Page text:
Interesting. I work in a food manufacturing company where we try to work with a bonus system and reward via specific, measurable objectives, but it’s much the same charade in the end. How much of a big success or failure can usually be attributed solely to one individual? You often achieve or fail due to the workings of someone or something else. I work in sales, so we’ve always been target and bonus orientated, but the company I work for now has everyone on some sort of bonus, from the PA’s to the Health and Safety manager. I see this elsewhere in the private and public sector and think that it’s just another thing that banking has to answer for. They’ve helped turn the bonus culture into something that everyone thinks they should have a slice of. When I started working in the Eighties, the thinking was more that you’d much prefer a steady salaried job to one which had a bonus as part of its remuneration. I really think that it’s not a helpful tool and that there must be better ways of working out there, but that’s probably due to the dwindling pots I’ve been landed with over the last few years!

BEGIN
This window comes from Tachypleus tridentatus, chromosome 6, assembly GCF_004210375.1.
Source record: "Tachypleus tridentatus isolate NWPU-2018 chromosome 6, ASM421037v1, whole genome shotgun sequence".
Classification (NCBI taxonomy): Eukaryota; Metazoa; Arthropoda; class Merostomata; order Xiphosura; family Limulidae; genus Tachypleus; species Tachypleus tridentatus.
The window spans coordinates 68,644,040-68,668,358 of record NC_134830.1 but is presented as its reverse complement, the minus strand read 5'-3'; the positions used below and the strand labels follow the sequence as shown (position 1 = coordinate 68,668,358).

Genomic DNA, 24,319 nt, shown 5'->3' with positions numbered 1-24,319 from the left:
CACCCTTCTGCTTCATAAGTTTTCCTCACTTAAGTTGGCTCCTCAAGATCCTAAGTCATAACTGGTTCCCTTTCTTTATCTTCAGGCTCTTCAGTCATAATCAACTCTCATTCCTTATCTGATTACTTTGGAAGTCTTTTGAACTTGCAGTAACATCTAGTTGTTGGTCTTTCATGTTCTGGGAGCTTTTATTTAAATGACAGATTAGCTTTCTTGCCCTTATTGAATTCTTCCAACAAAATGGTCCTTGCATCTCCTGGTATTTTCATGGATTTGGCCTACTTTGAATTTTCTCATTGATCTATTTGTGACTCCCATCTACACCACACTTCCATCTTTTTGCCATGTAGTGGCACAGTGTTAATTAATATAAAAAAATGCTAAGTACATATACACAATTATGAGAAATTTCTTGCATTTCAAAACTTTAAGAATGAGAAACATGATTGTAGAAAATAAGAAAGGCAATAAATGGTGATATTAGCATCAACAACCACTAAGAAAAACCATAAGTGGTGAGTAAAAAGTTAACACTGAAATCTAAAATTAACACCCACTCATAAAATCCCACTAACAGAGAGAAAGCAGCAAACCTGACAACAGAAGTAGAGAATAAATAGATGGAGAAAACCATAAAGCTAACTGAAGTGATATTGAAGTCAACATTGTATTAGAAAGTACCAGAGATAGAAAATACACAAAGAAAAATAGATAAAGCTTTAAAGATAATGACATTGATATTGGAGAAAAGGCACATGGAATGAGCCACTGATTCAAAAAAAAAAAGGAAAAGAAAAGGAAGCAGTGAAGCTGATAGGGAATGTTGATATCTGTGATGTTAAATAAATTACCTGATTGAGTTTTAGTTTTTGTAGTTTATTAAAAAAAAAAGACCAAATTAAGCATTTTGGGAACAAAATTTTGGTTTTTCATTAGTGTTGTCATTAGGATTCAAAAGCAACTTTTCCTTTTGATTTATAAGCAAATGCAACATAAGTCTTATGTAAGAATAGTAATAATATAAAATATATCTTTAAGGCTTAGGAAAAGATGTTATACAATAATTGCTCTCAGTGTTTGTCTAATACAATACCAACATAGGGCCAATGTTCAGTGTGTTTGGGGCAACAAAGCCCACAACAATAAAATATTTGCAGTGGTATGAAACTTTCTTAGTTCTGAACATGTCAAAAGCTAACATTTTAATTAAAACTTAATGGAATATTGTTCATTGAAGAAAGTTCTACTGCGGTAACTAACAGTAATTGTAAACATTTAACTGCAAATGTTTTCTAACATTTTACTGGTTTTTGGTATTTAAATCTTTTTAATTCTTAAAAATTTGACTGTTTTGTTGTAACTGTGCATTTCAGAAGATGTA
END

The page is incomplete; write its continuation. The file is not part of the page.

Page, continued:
Enjoying your site.

    • Under The Money Tree April 21, 2014, 7:25 pm

      I agree totally that a more salary focussed remuneration culture would benefit all. Just look at Germany where employment is much more stable and long term than here in the UK. From what I know bonuses are low, employee rights are high meaning companies take care in hiring the right staff and avoid a boom/bust mentality of hiring in the good times and firing in the bad.